Tom, yes, I can. There isn’t anything in the factory that I can’t do unless my aging eyesight gets in the way of a detail. But I don’t mind saying that I know how to make guitars, or machines, or fixtures. Becoming the president of this company didn’t take away those skills.
Ed. Note: Tom, that’s a great question, so we thought it would be cool to open it up to a few other longtime Taylor employees who’ve learned from Bob and might have their own perspectives to share. Hopefully it paints a more vivid picture not only of Bob’s guitar-making skills, but of the high standards of craftsmanship he established throughout the company.
Ed Granero (24 years), VP of Product Development
When you build a company from the ground up, you end up knowing every detail. I worked in production making guitars for many years, and it never ceased to amaze me when Bob would walk by and point out a detail I was working on that wasn’t quite right. He would always leave me thinking, “How does Bob, who has so much going on and doesn’t work day-to-day in my department, ‘see’ everything that is wrong?” It wasn’t until years later when I finally realized that I was able to do the same thing that Bob would do to me. It was because Bob knows and cares about every detail of not only the guitar itself, but of the process, the tools, the space, the layout…everything.
For those of us fortunate to have worked with Bob over the years, we understand and share the commitment to paying attention to the details. It’s that attention to detail that leads us to sustained success.
Terry Myers (31 years), R&D/Special Projects
I have a thousand stories. What we all learn quickly is Bob fully understands and obsesses over every aspect of what he does, and he has done nearly every aspect of what Taylor Guitars is. Not only can he build an amazing guitar, he can conceptualize and build the machinery behind it. His depth of awareness will catch you off-guard every time.
Rob Magargal (29 years), Service Network Manager
In 1991-92 I was learning how to fret to our standards. I was struggling with why my work looked great when I left, yet when I came back the next day, the fingerboards had changed, and I had slight lifts at the end of the fingerboards. I said, “Bob, I need help.” He looked at one guitar and said, “Rob, you’re thinking electric guitars. They are straight down to the last fret. These are acoustics, and the relief must stop at or around the body joint. That way you can add a slight drop-off over the body. The extension only follows the body.” Talk about being hit with a brick! From that point on, my sand-outs and fret jobs were as good as anything we could ever do. Four months later, I’m training everyone how to fret. That continued all the way until our patented Taylor neck — which Bob designed — came along.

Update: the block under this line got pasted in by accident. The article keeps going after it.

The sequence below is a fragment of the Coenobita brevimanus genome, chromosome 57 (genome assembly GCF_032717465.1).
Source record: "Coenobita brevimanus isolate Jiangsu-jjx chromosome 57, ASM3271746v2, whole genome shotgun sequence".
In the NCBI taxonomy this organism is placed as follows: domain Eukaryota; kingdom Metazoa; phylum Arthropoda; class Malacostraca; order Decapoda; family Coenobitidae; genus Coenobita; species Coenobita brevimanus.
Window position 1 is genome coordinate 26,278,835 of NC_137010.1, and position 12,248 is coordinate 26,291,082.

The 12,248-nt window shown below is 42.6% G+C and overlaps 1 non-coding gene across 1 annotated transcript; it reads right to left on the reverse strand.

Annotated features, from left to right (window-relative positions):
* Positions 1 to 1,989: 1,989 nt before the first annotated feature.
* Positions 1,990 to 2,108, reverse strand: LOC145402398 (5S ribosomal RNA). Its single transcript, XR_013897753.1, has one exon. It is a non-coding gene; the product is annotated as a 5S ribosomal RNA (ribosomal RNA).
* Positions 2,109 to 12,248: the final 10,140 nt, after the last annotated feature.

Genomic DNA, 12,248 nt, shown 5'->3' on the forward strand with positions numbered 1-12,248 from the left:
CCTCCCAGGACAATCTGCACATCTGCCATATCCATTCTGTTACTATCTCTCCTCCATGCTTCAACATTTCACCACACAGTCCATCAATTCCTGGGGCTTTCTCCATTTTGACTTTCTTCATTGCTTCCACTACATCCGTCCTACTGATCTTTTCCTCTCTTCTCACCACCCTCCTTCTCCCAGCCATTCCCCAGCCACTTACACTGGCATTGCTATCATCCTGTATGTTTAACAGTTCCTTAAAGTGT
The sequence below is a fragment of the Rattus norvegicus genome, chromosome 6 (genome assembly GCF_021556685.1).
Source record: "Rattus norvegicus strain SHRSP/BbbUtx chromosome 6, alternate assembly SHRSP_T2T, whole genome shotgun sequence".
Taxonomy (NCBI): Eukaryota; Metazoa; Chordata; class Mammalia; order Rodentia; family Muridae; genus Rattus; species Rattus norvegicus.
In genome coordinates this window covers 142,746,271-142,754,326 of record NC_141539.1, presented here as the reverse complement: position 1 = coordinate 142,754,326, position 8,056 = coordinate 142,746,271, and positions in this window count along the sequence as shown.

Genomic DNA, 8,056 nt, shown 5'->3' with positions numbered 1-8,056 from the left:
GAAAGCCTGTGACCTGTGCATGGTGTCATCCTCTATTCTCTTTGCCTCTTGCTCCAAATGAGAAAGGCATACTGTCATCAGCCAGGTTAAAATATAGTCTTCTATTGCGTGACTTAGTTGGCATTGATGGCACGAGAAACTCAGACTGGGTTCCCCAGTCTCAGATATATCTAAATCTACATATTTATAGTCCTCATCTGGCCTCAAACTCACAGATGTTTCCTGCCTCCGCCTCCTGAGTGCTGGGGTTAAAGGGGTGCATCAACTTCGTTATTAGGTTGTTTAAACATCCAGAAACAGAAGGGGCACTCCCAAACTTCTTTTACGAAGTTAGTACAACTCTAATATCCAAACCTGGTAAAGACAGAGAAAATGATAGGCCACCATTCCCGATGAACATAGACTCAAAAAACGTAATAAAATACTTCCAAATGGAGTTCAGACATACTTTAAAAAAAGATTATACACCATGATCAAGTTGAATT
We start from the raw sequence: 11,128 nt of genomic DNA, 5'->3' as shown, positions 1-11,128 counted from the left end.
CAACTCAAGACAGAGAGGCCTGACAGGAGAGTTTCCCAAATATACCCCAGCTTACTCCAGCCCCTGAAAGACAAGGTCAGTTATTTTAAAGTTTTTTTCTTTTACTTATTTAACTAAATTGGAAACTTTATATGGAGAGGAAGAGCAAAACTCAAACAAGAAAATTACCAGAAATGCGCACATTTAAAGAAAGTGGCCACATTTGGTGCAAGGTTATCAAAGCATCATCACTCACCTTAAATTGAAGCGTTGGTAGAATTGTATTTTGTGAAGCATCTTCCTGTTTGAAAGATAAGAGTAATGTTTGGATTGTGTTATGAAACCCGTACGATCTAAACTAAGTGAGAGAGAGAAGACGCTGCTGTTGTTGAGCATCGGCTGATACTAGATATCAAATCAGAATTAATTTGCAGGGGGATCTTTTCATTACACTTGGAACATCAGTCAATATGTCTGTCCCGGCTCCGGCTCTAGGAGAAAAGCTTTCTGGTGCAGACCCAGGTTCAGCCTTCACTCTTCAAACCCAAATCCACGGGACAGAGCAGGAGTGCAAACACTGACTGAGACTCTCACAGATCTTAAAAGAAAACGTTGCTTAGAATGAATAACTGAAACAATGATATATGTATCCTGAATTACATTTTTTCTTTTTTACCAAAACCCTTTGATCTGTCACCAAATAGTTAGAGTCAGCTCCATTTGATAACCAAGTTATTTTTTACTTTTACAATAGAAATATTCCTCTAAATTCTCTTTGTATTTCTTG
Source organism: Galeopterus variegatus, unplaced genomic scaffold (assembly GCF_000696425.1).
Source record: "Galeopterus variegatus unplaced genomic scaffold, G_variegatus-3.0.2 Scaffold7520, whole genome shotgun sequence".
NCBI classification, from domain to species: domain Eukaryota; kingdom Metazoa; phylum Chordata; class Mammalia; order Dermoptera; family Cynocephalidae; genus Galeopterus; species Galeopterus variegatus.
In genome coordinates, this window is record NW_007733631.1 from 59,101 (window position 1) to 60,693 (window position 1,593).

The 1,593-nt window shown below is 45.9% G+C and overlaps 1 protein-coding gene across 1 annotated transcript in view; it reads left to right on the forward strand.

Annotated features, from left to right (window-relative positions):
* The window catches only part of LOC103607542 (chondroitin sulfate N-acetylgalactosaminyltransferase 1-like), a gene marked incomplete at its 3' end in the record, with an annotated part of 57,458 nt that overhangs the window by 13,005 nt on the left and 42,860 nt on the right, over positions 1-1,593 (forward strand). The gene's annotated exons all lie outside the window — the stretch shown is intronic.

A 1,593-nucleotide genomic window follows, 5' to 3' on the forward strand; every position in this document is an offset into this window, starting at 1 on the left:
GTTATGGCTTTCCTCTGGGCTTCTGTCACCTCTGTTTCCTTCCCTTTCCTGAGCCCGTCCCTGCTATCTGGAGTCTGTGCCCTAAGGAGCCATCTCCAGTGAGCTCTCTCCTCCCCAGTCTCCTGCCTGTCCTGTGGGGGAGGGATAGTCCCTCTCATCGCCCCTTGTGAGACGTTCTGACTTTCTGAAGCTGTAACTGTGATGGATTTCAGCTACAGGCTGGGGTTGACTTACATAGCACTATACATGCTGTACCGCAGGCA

Side note: I personally dreaded when Bob would come into the Final Assembly room and look at guitars. Here’s why. One day he walks by my four guitars in the bin behind me. Without missing a step, as he walks by he says, “Rob, the washer on the tuner for the B string, second guitar back, is upside-down.” I turned around and…it was upside-down. If he saw that just walking by, what does he see when he’s holding the guitar?!
David Judd (28 years), Product Development
There are dozens of times when Bob would come by and try to impart some wisdom on me. The worst was when you would proudly show him your work and he would push his glasses up and look close. One day when I was managing the Body department, I got in early, and Bob was waiting for me with a trash can. He made it quite clear that we were wasting too much sandpaper, and proceeded to pull out handfuls of half-used sandpaper to make his point. We got the point.
Chris Wellons (28 years), VP of Manufacturing
I recall a time Bob was walking through the factory, stopped dead in his tracks, turned on a dime, and walked directly to the table saw where someone was working. He had heard the sound of the blade cutting wood and knew the blade was dull. Or he would walk by a cart of guitar necks or bodies and randomly pick up the one that had an issue or blemish…it’s instinctive and always has been. I’ve spent time with Bob on weekends as well on personal projects and have learned hundreds of things from him along the way – he is very well-versed not just in guitar building but in everything he gets into, from machinery to off-roading, woodworking, cabinetmaking, you name it!